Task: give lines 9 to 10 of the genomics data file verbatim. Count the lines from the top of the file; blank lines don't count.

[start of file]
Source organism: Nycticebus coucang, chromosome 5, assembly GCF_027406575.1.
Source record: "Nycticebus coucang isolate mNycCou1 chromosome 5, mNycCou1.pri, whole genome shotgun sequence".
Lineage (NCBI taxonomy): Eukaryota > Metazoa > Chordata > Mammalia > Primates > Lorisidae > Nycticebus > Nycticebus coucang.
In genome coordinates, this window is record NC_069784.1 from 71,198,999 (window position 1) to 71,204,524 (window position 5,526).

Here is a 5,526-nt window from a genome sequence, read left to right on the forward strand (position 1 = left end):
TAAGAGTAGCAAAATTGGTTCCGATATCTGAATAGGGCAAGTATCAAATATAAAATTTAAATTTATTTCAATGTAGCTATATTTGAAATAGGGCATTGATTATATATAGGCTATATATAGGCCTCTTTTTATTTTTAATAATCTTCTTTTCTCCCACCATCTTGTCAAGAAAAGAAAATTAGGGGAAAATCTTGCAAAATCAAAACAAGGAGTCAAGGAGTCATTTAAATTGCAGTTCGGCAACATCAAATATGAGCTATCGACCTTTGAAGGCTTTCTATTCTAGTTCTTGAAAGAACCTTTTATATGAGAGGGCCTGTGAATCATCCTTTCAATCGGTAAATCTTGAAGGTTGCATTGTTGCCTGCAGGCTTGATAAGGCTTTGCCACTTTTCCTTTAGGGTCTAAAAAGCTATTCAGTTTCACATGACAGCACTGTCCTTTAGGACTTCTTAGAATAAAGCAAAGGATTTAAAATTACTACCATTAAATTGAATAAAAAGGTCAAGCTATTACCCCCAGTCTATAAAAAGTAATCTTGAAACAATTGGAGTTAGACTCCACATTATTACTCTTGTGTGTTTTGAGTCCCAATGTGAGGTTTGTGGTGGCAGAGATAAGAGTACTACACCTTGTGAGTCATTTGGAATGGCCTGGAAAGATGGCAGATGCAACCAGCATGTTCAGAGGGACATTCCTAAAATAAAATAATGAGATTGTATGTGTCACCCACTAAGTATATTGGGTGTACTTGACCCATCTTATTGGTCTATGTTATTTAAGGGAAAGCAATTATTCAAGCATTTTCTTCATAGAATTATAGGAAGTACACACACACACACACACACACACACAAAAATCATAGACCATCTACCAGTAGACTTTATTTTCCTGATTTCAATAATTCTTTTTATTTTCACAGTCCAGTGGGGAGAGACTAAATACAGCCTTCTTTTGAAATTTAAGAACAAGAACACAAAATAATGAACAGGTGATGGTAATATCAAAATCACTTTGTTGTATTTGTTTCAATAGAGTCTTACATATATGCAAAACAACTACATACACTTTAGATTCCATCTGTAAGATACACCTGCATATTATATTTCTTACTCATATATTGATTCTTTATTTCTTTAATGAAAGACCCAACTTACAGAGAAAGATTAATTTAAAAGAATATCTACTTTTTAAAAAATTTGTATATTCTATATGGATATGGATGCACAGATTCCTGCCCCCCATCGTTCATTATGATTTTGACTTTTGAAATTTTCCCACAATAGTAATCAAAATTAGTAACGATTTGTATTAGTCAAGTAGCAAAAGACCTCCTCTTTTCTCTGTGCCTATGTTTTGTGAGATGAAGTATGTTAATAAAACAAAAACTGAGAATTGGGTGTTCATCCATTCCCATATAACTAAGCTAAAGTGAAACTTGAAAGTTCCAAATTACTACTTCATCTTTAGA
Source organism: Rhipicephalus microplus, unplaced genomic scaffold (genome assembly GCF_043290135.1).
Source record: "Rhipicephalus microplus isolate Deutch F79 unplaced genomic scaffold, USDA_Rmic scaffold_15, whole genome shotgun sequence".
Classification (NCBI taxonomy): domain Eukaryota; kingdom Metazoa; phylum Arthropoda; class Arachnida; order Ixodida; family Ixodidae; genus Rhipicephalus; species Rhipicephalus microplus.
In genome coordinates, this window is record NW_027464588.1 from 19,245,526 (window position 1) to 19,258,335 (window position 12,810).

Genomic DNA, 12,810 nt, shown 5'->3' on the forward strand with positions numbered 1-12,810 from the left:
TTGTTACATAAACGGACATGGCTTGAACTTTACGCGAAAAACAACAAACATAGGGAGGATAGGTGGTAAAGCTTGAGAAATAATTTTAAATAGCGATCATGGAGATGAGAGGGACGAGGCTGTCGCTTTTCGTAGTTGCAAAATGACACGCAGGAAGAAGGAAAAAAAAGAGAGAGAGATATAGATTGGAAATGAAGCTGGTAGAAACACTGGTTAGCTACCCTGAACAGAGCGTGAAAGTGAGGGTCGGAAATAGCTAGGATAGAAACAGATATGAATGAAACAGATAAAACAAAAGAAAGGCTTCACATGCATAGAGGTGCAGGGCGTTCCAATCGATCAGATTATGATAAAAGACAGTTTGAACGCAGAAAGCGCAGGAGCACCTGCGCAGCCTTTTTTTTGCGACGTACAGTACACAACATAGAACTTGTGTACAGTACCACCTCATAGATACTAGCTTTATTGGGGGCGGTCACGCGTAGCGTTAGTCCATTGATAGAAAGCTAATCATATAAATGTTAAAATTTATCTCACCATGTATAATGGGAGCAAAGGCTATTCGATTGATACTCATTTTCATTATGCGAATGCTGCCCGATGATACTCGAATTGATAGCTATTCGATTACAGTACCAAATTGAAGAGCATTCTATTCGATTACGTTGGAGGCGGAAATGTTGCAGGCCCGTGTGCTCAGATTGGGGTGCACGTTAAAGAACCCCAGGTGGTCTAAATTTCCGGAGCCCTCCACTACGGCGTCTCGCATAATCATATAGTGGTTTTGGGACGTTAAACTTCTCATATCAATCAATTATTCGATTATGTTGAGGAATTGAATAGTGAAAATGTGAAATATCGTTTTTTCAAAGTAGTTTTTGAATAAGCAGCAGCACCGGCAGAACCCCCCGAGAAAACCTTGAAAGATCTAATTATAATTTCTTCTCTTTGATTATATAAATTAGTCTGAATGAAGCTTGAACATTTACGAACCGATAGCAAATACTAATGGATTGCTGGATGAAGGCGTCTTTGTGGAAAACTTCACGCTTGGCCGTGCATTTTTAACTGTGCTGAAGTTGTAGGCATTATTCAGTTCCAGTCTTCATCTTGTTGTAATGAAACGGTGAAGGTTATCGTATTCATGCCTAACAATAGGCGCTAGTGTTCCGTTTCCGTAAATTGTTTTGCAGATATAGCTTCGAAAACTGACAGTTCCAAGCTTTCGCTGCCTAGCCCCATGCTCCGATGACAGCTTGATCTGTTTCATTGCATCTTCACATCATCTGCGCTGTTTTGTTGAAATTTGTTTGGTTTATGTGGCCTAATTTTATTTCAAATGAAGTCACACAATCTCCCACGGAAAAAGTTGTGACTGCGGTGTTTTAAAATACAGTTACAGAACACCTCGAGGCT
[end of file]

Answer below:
Classification (NCBI taxonomy): domain Eukaryota; kingdom Metazoa; phylum Arthropoda; class Arachnida; order Ixodida; family Ixodidae; genus Rhipicephalus; species Rhipicephalus microplus.
In genome coordinates, this window is record NW_027464588.1 from 19,245,526 (window position 1) to 19,258,335 (window position 12,810).